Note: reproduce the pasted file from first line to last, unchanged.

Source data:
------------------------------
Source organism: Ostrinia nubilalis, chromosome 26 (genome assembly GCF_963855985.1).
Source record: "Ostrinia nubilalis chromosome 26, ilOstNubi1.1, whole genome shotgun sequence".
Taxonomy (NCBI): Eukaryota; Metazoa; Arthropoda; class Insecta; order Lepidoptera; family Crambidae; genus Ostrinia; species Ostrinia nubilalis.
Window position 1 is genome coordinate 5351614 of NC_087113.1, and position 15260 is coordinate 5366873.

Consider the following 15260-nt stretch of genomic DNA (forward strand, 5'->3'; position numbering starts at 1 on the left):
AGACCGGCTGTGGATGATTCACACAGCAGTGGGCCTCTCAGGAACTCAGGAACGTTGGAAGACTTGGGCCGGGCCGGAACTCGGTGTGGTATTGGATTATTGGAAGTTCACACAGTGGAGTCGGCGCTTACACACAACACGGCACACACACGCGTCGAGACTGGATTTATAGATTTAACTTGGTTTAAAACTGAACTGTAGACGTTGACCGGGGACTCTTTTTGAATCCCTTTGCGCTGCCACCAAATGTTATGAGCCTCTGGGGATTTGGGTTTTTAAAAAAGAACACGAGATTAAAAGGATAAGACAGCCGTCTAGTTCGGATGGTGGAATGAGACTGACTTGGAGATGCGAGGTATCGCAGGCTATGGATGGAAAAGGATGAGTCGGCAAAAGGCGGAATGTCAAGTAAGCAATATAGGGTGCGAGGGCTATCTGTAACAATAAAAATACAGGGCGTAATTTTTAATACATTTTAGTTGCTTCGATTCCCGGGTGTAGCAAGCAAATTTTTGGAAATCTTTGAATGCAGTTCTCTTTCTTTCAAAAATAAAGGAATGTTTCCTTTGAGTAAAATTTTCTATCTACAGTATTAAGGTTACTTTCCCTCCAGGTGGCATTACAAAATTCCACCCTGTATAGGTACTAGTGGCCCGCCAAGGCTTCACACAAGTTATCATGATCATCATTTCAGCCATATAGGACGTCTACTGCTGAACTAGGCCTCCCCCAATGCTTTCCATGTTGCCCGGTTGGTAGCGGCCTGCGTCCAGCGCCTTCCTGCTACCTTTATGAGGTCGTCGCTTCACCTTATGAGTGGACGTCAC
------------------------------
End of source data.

Source organism: Ostrinia nubilalis, chromosome 26 (genome assembly GCF_963855985.1).
Source record: "Ostrinia nubilalis chromosome 26, ilOstNubi1.1, whole genome shotgun sequence".
Taxonomy (NCBI): Eukaryota; Metazoa; Arthropoda; class Insecta; order Lepidoptera; family Crambidae; genus Ostrinia; species Ostrinia nubilalis.
Window position 1 is genome coordinate 5351614 of NC_087113.1, and position 15260 is coordinate 5366873.

Consider the following 15260-nt stretch of genomic DNA (forward strand, 5'->3'; position numbering starts at 1 on the left):
AGACCGGCTGTGGATGATTCACACAGCAGTGGGCCTCTCAGGAACTCAGGAACGTTGGAAGACTTGGGCCGGGCCGGAACTCGGTGTGGTATTGGATTATTGGAAGTTCACACAGTGGAGTCGGCGCTTACACACAACACGGCACACACACGCGTCGAGACTGGATTTATAGATTTAACTTGGTTTAAAACTGAACTGTAGACGTTGACCGGGGACTCTTTTTGAATCCCTTTGCGCTGCCACCAAATGTTATGAGCCTCTGGGGATTTGGGTTTTTAAAAAAGAACACGAGATTAAAAGGATAAGACAGCCGTCTAGTTCGGATGGTGGAATGAGACTGACTTGGAGATGCGAGGTATCGCAGGCTATGGATGGAAAAGGATGAGTCGGCAAAAGGCGGAATGTCAAGTAAGCAATATAGGGTGCGAGGGCTATCTGTAACAATAAAAATACAGGGCGTAATTTTTAATACATTTTAGTTGCTTCGATTCCCGGGTGTAGCAAGCAAATTTTTGGAAATCTTTGAATGCAGTTCTCTTTCTTTCAAAAATAAAGGAATGTTTCCTTTGAGTAAAATTTTCTATCTACAGTATTAAGGTTACTTTCCCTCCAGGTGGCATTACAAAATTCCACCCTGTATAGGTACTAGTGGCCCGCCAAGGCTTCACACAAGTTATCATGATCATCATTTCAGCCATATAGGACGTCTACTGCTGAACTAGGCCTCCCCCAATGCTTTCCATGTTGCCCGGTTGGTAGCGGCCTGCGTCCAGCGCCTTCCTGCTACCTTTATGAGGTCGTCGCTTCACCTTATGAGTGGACGTCAC